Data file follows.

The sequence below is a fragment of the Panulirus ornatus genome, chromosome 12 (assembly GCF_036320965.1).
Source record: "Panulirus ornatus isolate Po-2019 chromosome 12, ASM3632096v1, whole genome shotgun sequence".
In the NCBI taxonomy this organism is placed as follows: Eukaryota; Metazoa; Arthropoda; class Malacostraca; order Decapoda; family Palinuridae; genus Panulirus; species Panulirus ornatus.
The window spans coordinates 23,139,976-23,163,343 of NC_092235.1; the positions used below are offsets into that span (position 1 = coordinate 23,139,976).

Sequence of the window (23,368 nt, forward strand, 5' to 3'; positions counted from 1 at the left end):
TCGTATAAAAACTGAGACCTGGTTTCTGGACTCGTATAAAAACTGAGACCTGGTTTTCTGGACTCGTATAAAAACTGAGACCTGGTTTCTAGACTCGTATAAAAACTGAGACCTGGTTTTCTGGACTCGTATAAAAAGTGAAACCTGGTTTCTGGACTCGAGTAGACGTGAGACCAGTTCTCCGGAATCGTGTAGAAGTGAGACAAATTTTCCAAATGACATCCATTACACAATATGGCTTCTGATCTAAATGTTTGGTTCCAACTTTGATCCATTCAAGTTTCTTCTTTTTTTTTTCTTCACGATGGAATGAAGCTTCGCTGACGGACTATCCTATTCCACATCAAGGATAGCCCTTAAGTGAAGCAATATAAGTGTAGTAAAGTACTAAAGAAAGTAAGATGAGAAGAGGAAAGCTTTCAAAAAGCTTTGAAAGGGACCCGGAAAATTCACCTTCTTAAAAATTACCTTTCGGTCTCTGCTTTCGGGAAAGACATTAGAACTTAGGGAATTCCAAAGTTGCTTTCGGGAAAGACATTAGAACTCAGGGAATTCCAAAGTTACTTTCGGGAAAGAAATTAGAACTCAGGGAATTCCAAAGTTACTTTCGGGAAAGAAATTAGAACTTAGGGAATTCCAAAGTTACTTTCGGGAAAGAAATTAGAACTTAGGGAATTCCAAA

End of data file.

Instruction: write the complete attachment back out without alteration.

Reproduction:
The sequence below is a fragment of the Panulirus ornatus genome, chromosome 12 (assembly GCF_036320965.1).
Source record: "Panulirus ornatus isolate Po-2019 chromosome 12, ASM3632096v1, whole genome shotgun sequence".
In the NCBI taxonomy this organism is placed as follows: Eukaryota; Metazoa; Arthropoda; class Malacostraca; order Decapoda; family Palinuridae; genus Panulirus; species Panulirus ornatus.
The window spans coordinates 23,139,976-23,163,343 of NC_092235.1; the positions used below are offsets into that span (position 1 = coordinate 23,139,976).

Sequence of the window (23,368 nt, forward strand, 5' to 3'; positions counted from 1 at the left end):
TCGTATAAAAACTGAGACCTGGTTTCTGGACTCGTATAAAAACTGAGACCTGGTTTTCTGGACTCGTATAAAAACTGAGACCTGGTTTCTAGACTCGTATAAAAACTGAGACCTGGTTTTCTGGACTCGTATAAAAAGTGAAACCTGGTTTCTGGACTCGAGTAGACGTGAGACCAGTTCTCCGGAATCGTGTAGAAGTGAGACAAATTTTCCAAATGACATCCATTACACAATATGGCTTCTGATCTAAATGTTTGGTTCCAACTTTGATCCATTCAAGTTTCTTCTTTTTTTTTTCTTCACGATGGAATGAAGCTTCGCTGACGGACTATCCTATTCCACATCAAGGATAGCCCTTAAGTGAAGCAATATAAGTGTAGTAAAGTACTAAAGAAAGTAAGATGAGAAGAGGAAAGCTTTCAAAAAGCTTTGAAAGGGACCCGGAAAATTCACCTTCTTAAAAATTACCTTTCGGTCTCTGCTTTCGGGAAAGACATTAGAACTTAGGGAATTCCAAAGTTGCTTTCGGGAAAGACATTAGAACTCAGGGAATTCCAAAGTTACTTTCGGGAAAGAAATTAGAACTCAGGGAATTCCAAAGTTACTTTCGGGAAAGAAATTAGAACTTAGGGAATTCCAAAGTTACTTTCGGGAAAGAAATTAGAACTTAGGGAATTCCAAA